CEOs warn of a recession. Here’s what they say and advice on how to prepare.


  • Some of America’s top CEOs predict: economy heading towards recession.
  • Elon Musk Advise businesses with capital reserves to make it through “irrational times”.

A recession is approaching. At least some of the country’s top executives are saying so.

Elon Musk in recent weeks David Solomon It is starting to sound the alarm that an economic downturn is imminent. In fact, CEO confidence has fallen to its lowest level since the pandemic began. Latest Survey from Conference Boardbusiness research group.

According to a survey that collected responses from 133 CEOs, mostly public companies, from April 25 to May 9, the majority of CEOs believed the Fed’s plan to curb inflation through rate hikes was minimal, but believed it would trigger a recession. turned out to be

The conference board’s chief economist, Dana M. Peterson, said in a statement that management’s outlook for the future was “gloomy.” 60% of leaders expect the economy to deteriorate over the next six months.

Here’s what management has to say about a possible recession and advice on how to prepare.

Elon Musk believes we are already in a recession.

According to Tesla And space X CEO, America is already in recession and things are about to get worse.

“If the boom lasts too long, capital tends to be misallocated,” he said at the Miami tech conference All-In this week. “Basically, money starts pouring into idiots.”

Musk said that the economic situation he describes is characterized as when people “do stupid things and do things that aren’t useful to their fellow humans.”

Musk’s advice on how to deal with a recession? Create useful products and make sure your company makes sense.

“From a capital point of view, we have to make sure we don’t get too close to the edge,” he added, adding that capital reserves are needed to overcome “irrational times.”

David Solomon of Goldman Sachs is calling attention.

David Solomon, CEO of Goldman Sachs.Michael Kovac/Getty Images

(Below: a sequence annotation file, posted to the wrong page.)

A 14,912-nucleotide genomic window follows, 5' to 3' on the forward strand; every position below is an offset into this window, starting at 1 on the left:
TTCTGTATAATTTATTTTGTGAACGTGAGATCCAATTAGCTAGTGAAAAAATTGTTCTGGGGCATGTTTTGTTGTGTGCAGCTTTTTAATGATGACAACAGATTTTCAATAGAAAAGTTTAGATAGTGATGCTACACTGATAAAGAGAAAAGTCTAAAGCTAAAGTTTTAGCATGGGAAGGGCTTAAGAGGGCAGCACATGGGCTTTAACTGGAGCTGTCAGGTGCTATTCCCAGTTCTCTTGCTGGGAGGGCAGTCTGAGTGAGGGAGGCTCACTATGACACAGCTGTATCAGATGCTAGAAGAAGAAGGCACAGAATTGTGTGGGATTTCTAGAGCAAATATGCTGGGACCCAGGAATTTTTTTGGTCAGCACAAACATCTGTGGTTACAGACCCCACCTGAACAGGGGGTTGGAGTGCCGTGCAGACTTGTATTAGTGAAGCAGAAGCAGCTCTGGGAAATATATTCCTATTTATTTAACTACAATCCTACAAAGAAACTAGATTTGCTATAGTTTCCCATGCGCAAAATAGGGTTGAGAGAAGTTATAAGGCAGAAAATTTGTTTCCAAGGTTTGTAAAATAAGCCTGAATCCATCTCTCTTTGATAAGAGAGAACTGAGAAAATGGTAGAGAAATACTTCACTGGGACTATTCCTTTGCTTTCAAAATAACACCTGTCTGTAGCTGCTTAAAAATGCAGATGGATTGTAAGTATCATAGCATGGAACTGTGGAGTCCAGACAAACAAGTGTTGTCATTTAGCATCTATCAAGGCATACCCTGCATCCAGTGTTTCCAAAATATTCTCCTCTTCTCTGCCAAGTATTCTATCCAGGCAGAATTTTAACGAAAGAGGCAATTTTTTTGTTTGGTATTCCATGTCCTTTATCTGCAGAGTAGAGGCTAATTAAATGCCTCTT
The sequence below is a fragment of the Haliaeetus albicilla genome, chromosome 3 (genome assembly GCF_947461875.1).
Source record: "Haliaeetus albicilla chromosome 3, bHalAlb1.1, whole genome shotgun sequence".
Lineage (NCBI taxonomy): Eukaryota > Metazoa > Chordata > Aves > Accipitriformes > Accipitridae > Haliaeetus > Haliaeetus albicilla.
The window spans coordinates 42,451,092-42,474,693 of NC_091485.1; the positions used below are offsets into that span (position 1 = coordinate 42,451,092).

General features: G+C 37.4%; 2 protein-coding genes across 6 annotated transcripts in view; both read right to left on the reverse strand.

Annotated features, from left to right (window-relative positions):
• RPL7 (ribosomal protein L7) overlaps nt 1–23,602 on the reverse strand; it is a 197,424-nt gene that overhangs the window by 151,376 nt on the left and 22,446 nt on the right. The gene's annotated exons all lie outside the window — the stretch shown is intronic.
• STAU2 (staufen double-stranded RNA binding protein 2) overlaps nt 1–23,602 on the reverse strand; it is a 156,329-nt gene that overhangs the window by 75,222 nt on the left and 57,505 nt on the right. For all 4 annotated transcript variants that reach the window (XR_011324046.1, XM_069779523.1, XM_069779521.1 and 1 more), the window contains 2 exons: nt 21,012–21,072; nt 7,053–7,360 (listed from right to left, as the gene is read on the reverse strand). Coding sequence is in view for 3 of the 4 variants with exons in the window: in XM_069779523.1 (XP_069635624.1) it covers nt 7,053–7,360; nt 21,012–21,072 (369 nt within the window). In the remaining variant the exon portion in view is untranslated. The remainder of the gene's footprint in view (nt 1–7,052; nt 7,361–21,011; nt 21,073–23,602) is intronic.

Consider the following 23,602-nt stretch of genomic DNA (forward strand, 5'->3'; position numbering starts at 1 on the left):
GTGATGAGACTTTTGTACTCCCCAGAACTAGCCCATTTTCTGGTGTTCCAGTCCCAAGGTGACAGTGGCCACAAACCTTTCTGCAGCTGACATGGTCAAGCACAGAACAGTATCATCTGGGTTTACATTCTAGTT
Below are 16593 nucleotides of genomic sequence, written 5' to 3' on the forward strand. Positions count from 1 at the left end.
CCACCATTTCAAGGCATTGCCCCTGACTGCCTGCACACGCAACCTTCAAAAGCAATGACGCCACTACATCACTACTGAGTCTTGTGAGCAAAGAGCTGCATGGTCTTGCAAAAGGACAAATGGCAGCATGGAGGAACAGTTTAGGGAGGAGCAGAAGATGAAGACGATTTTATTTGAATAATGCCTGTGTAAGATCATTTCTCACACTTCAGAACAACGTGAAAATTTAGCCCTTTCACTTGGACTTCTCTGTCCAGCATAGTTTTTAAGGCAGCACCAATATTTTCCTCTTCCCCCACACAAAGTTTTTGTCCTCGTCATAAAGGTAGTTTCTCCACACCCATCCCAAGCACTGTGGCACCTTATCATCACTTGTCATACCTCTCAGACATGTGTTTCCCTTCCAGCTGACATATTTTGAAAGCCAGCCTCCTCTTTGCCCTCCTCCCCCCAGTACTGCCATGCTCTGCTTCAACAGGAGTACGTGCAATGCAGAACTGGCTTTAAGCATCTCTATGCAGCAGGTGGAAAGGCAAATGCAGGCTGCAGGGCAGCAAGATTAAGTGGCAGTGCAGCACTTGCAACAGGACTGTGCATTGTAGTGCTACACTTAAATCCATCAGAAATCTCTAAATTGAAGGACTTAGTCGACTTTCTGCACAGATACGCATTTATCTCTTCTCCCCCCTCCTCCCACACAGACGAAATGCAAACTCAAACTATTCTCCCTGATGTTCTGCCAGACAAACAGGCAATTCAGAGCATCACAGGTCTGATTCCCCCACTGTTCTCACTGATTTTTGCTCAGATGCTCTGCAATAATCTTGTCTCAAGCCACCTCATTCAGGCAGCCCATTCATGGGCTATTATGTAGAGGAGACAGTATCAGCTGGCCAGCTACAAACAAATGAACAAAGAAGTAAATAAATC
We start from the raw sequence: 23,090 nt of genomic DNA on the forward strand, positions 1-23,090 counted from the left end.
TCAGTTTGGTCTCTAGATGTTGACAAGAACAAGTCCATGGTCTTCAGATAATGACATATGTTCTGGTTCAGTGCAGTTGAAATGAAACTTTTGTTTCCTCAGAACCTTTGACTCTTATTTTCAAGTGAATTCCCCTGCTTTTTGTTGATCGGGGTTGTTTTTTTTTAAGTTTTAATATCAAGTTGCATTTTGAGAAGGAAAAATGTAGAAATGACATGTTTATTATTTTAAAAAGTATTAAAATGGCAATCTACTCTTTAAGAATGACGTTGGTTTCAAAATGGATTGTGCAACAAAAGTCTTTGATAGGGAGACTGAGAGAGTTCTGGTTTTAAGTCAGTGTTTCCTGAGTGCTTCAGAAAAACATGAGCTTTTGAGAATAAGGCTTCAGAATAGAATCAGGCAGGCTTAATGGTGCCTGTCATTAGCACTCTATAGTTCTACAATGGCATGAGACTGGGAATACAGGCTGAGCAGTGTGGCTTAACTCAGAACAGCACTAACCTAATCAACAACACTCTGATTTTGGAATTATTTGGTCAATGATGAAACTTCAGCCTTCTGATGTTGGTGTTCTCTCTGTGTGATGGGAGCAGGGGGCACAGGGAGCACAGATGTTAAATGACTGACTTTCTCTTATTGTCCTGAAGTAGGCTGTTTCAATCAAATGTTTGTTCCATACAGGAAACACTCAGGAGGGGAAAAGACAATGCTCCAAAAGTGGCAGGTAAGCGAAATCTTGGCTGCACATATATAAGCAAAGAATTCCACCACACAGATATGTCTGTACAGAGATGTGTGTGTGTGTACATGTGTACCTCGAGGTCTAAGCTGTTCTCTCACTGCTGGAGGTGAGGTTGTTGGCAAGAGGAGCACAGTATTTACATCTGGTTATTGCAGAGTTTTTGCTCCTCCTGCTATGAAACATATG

that much Goldman Sachs The CEO estimates there is a 30% chance of a recession over the next 12 to 24 months, He told CNBC’s Andrew Ross Sorkin on Wednesday..

“At some point we have a reasonable chance of going into a recession or showing very slow, slow growth,” he said.

His advice to fellow executives is to consider your risk appetite and prepare for a recession.

“That doesn’t necessarily mean that’s going to happen, but I definitely think if you’re running an important company, you should look into the lens a little more carefully than you do now. We were sitting here a year ago.”

Wells Fargo CEO said ‘There is no doubt’ about the recession.

CEOs warn of a recession.  Here's what they say and advice on how to prepare.
Charles Scharf, CEO of Wells Fargo said:Reuters

Recession will be “difficult to avoid” Wells Fargo CEO Charles Sharp.

“The Fed says the economy is too hot and should slow economic growth. Interest rates will go up, and it will change the health of consumers and businesses over a period of time.” Sharp said Tuesday during the Wall Street Journal’s Future of Everything festival.

That said, Scharf believes that many businesses are entering a recession where they benefit from resilience.

“The fact that everyone is so strong, I hope we can provide a short, not-so-deep buffer in any recession,” he said.

Lloyd Blankfein urges everyone to be thoroughly prepared for a recession.

CEOs warn of a recession.  Here's what they say and advice on how to prepare.
Lloyd Blankfein, Senior Chairman of Goldman Sachs.REUTERS / Pascal Rauner

“The US economy is currently at “very, very high risk” of a recession,” said Lloyd Blankfein, senior chairman of Goldman Sachs. CBS ‘Face Nation’ On sunday.

However, while remaining optimistic, Blankfein praised the Fed’s response and “a powerful tool” it could use to avoid a recession.

To this end, he advises to be prepared but not panic.

“If I were running a big company, I would be very prepared for that. If I were a consumer, I would be very prepared for that,” he said. “But not baked in a cake.”

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